Whether or not it was an alien was answered when she saw the cop car stand up in the rear view mirror. Ohhh fuck. They were so dead. Glen squeaked again, and Maggie's brain tried telling her hands to shift into drive, and her feet to hit the accelerator. It was no good – she was frozen in terror and awful, morbid curiosity.
The robot sauntered up alongside the truck, all casual and acting like it was a real cop. A human cop. That was like 15 feet tall and looked like it had claws on its face. It stopped by the driver's side door, then bent over, one taloned hand propped up on its hip.
"License and registration, please," it said, and Maggie caught a glimpse of her death in that toothy maw.
"What?" Maggie's voice was so small it was a wonder the Decepticon even heard her.
"License," it repeated slowly, as if speaking to a child. "And registration. Please."
Maggie nodded, and without looking away from the monster, she hit Glen, a primitive signal meaning 'get my purse.' Glen scrambled for the purse, fumbling with it before pushing it into her outstretched hand. After more nervous fumbling, Maggie had her license and registration clutched in one hand. She hesitated a moment, then held them out to the robot, trying to control her shaking.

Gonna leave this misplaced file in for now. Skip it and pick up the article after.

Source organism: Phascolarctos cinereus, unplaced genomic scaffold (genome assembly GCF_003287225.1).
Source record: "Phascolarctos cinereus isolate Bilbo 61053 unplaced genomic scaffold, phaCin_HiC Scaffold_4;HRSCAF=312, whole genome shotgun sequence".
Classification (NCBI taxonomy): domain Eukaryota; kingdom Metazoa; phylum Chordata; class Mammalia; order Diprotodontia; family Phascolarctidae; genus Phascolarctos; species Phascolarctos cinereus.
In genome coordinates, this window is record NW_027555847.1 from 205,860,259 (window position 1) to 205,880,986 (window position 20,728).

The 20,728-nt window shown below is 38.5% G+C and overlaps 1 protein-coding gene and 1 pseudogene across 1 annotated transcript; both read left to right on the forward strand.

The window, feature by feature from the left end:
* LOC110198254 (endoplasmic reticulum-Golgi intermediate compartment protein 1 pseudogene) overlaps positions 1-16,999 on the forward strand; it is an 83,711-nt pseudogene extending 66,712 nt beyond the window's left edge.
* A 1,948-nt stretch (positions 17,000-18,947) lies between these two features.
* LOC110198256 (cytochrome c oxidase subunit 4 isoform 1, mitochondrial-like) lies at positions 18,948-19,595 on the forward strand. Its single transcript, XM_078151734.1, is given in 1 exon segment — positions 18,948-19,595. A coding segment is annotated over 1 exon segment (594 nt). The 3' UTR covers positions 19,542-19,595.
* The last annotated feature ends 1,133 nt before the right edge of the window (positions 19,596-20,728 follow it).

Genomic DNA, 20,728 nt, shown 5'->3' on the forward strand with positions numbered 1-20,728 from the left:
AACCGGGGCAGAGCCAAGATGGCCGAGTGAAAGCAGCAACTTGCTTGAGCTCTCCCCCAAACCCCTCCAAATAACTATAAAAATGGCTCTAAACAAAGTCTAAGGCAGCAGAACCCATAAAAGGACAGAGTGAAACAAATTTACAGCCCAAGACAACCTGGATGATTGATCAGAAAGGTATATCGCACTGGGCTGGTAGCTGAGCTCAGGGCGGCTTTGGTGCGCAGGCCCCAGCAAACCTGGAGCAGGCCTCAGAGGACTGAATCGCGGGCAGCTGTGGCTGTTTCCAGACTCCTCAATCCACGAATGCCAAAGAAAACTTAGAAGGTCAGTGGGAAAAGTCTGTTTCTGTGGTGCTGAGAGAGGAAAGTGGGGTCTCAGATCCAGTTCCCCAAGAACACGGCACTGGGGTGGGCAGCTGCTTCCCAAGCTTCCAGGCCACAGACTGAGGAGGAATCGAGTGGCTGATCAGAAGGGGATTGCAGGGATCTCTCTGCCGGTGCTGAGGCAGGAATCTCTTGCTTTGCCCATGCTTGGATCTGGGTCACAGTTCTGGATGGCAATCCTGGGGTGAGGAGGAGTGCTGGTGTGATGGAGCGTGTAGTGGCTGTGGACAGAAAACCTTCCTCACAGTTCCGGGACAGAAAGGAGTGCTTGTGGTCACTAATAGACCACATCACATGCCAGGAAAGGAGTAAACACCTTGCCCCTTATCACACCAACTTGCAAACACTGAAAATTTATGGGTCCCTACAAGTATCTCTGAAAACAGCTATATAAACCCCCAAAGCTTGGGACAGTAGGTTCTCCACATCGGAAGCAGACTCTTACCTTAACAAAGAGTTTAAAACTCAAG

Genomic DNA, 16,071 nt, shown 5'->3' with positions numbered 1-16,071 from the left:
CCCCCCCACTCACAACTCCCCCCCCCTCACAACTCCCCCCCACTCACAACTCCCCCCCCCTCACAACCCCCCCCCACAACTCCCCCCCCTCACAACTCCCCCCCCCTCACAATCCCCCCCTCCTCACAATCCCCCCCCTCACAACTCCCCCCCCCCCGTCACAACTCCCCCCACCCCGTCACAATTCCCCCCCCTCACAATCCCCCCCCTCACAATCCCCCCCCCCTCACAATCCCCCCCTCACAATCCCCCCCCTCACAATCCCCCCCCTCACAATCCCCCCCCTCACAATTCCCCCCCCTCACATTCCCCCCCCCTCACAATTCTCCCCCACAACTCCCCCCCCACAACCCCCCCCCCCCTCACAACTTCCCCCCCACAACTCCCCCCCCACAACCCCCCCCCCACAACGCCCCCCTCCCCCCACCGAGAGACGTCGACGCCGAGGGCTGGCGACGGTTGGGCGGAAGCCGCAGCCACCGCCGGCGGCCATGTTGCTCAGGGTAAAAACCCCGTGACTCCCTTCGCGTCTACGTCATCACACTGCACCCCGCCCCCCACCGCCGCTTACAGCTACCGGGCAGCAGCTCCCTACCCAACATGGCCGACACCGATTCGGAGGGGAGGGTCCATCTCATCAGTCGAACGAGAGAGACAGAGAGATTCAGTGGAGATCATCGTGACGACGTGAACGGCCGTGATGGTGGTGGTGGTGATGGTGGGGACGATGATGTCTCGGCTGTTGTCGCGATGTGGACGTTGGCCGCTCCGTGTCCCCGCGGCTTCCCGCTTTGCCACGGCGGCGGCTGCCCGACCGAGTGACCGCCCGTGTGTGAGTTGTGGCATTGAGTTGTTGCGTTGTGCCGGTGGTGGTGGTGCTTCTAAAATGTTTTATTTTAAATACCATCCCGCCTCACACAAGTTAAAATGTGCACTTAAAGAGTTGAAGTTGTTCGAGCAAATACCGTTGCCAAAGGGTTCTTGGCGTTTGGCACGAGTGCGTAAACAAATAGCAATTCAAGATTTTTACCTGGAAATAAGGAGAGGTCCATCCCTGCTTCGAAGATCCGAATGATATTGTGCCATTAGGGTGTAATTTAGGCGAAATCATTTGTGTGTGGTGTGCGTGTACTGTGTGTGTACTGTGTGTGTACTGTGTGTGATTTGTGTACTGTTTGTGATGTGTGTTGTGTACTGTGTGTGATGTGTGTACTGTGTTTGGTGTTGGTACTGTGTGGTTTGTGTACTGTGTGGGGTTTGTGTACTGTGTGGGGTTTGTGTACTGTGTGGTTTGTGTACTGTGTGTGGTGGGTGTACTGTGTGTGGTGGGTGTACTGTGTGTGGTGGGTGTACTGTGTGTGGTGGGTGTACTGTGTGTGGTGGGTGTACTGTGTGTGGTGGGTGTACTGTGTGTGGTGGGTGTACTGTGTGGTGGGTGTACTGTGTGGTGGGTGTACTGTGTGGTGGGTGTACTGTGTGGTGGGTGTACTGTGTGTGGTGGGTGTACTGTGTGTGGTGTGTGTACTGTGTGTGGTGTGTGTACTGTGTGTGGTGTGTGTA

It snatched the papers up, not even glancing at them as they were shredded with a flick of its claws. Maggie whimpered.
"Do you know why I pulled you over?"
"I was...speeding?" Maggie tried. Oh, just don't let it be because I was spying on you and your friends having kinky robot sex. Or whatever the hell that had been.
"No," the cop car said, sharply. Maggie winced, bracing herself for a painful death. "Your seat belts."
Maggie blinked. Glen stared out the window, slack jawed.
"Your seat belts," the robot snarled, and both of them jumped, scrambling to buckle themselves in. Satisfied, the robot took a step back, giving the truck some space. "Now, I'll let you off with a warning this time. Let me catch you without seat belts again and -"
Whatever followed was not English, and it made Maggie's heart slam up into her throat. What could have been a laugh rattled in its chest, and then the Decepticon folded down to its alt mode. The siren sounded once, and then it tore off, throwing up dirt and dust in its wake.